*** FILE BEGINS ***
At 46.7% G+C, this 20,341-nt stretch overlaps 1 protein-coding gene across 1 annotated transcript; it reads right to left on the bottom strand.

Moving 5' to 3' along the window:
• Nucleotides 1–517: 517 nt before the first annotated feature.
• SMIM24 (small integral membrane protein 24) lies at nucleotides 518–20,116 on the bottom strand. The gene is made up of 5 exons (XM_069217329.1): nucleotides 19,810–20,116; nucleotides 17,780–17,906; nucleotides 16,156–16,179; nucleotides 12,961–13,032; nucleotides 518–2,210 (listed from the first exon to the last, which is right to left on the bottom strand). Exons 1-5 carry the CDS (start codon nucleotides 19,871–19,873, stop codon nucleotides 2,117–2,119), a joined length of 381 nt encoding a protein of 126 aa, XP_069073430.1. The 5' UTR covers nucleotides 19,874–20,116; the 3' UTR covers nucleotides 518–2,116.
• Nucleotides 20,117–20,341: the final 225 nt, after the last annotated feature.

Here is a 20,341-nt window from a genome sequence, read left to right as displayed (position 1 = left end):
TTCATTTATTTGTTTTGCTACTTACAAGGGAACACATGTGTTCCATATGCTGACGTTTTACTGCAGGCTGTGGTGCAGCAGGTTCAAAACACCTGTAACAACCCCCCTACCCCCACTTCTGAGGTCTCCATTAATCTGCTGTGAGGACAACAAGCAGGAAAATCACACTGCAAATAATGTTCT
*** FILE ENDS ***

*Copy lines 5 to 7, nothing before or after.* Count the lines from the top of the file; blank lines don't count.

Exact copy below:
• Nucleotides 20,117–20,341: the final 225 nt, after the last annotated feature.

Here is a 20,341-nt window from a genome sequence, read left to right as displayed (position 1 = left end):
TTCATTTATTTGTTTTGCTACTTACAAGGGAACACATGTGTTCCATATGCTGACGTTTTACTGCAGGCTGTGGTGCAGCAGGTTCAAAACACCTGTAACAACCCCCCTACCCCCACTTCTGAGGTCTCCATTAATCTGCTGTGAGGACAACAAGCAGGAAAATCACACTGCAAATAATGTTCT